Wednesday, August 17, 2016

Adventures in Senegal

The Stomp Out Malaria Bootcamp was intensive, inspiring and by far one of the highlights of my Peace Corps service. Surrounded by 37 other PCVs from 14 different African countries, I learned about malaria best practices, current initiatives and got to speak with global leaders in the fight against this disease.

Peace Corps Benin meets Peace Corps Senegal, Thies, Senegal.
Over the course of two weeks, we explored different ways that PCVs can use their own resources and innovative technologies to combat malaria in their how countries and communities. We had the opportunity to meet a true hero in the fight, a local man who lost his daughter to malaria at age 12 and who, over the past 15 years has championed his community to become malaria free. In Senegal, where malaria is still one of the number one reasons for child mortality, this is a true miracle.

In addition to the hours of malaria work, we learned about conducting behavior change activities, piloting grassroots soccer and Moderating focus groups to determine doer vs non-doer behavior patterns. With the help of our amazing facilitator, we were critiqued on our presentation skills and given feedback on how to pursue careers in international development while marketing our peace corps skills in the modern age.

Piling into a sept-place, the easiest form of transport in Senegal.
Despite all the material that was covered, one of the most important parts of the experience was the networking. With people coming from as far as Madagascar and Zambia, I now have a better image of the scale of Peace Corps in Africa. And, I can't imagine serving anywhere but Benin. From late night trips to the local gelato spot and helping non French speakers navigate the fabric stalls of a west African market, I'm walking away with new connections, ideas and friends.

Before leaving Senegal, I got to explore a little bit more of this beautiful country. From Thies, a group of us hired a station wagon and headed for a night of desert camping in Lompoul. Located about 2 hours north of Thies, we were picked up by a open back tractor (imagine a hay ride), and driven out to Camp Desert. Upon our arrival, we were escorted to our site, where an inviting canvas tent awaited us.
Rains moving across the desert.
The desert was beautiful and immense, sand dunes stretching in all directions. Camels relaxed under the shade of a few trees and we enjoyed the solitude that only vast emptiness can bring. As we sat in silence, a rain storm began making its way across the sand, forcing us to take shelter in the communal eating tent. At night we gathered around a bonfire and danced to the beat of traditional drumming with the other visitors. It was an amazing experience.

Camp Desert, Lompoul, Senegal

From the desert, we headed north to the island of St. Louis, the former colonial capital of Senegal and Mauritania under French rule. The island, which is connected by a simple truss bridge to the mainland, is now a UNESCO world heritage site, and walking down the streets one can easily point out the colonial influence in the wooden shuttered architecture and beautiful rooftop gardens. We found a nice little B&B to spend the night and set off to explore the island.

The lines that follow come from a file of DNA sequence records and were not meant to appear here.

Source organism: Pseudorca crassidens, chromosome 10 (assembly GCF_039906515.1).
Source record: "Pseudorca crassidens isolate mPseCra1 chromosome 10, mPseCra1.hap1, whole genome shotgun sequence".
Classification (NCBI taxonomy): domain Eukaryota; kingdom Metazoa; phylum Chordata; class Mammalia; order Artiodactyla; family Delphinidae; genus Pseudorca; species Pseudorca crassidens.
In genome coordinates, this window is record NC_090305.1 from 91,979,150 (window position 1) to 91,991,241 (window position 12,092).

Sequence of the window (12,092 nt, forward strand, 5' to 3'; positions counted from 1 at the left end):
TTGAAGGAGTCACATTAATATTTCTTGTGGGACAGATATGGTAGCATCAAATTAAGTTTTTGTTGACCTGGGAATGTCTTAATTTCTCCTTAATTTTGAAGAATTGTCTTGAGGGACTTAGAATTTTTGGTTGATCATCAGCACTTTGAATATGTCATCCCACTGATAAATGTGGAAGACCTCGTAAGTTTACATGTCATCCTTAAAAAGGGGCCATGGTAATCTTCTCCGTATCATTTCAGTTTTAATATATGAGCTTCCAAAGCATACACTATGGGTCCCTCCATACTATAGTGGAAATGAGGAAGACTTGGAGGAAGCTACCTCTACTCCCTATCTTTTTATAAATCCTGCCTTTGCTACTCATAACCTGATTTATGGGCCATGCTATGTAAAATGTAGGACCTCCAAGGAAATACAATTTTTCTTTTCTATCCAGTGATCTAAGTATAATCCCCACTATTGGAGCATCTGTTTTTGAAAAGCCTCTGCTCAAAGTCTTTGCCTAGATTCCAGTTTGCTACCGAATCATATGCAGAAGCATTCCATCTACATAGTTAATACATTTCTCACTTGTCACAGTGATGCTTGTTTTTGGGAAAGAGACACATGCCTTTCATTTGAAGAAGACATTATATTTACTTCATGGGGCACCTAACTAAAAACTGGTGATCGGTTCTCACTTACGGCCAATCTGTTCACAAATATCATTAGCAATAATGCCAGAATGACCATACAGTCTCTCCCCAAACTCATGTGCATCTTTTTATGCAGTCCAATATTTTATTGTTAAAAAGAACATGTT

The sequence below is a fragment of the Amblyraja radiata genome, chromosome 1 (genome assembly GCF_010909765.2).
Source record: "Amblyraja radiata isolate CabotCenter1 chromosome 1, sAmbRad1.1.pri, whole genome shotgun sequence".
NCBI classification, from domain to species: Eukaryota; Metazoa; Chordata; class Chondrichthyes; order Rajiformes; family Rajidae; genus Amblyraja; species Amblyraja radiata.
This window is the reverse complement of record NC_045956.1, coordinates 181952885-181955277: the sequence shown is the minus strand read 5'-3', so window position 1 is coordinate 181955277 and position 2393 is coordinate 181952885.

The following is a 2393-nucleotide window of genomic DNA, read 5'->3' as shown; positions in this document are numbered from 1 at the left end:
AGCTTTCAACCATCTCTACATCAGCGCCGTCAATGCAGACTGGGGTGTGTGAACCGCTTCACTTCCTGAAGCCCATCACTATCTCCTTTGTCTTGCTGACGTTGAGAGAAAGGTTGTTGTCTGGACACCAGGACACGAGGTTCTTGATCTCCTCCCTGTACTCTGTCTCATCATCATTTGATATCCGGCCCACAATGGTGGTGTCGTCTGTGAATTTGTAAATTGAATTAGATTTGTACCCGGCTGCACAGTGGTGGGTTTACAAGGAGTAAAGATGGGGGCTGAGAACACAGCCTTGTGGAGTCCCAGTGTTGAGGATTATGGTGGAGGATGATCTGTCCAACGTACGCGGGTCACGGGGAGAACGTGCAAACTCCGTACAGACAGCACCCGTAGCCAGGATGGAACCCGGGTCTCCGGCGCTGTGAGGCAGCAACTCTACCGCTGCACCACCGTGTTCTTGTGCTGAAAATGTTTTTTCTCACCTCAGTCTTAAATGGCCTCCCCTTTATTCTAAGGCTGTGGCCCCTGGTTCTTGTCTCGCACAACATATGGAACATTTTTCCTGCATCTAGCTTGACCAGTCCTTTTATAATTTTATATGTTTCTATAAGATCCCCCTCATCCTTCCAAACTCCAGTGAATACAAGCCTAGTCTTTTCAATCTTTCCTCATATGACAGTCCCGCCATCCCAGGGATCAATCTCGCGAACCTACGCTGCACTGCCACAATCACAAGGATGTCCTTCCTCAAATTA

Lompoul Desert, Senegal
Crossing another bridge, we came to the more populous part of town, away from the tourist hotels and home to hundreds of long horned sheep and colorful fishing boats. We roamed the streets, caught a glimpse of the ocean and then enjoyed a meal at the infamous Vietnamese restaurant, which didn't live up to its amazing reputation.

St. Louis, Senegal
At night we went to dance at the Iguana Bar, a Cuban club that only played top hits. The next morning, I enjoyed coffee from a garden patio and waited for the other girls to head to Dakar for our flights. We finally headed out, caught a taxi and left for the capital.

Fishing Boats, St. Louis, Senegal
With a couple hours to kills before my flight, I took the opportunity to wander to Pointe des Almadies, the most western point on continental Africa. Dakar itself is a bustling and developed city, well worth a trip back to explore Goree, the slave island, and the art scene.

Instead of heading straight back to Benin, I'm off to a couple weeks of much needed repose in America! Can't wait to see family, enjoy the cooler weather and eat more fresh blueberries than humanly possible.

In true fashion, Team Benin rocked meme tissu during the training!

Wednesday, August 3, 2016

Intro To Mapping: How You Can Help Plot Communities Worldwide!

Have you ever searched for your house using Google Earth? Used satellite imagery to scope out a new neighborhood, plan a trip or avoid traffic? Well, satellite imagery is incredibly useful, especially here in the Peace Corps!

While you have all seen pictures of my village, I've never actually shown you a map of my community.  Well, all of that is about to change!  Here in Senegal, Peace Corps Volunteers from across Africa are learning about the advantages and utilities of mapping to track public health, agricultural, economic and a various number of other initiatives.  Over the next two weeks, I will be working to plot out my village using an open-source tool called OpenStreetMap.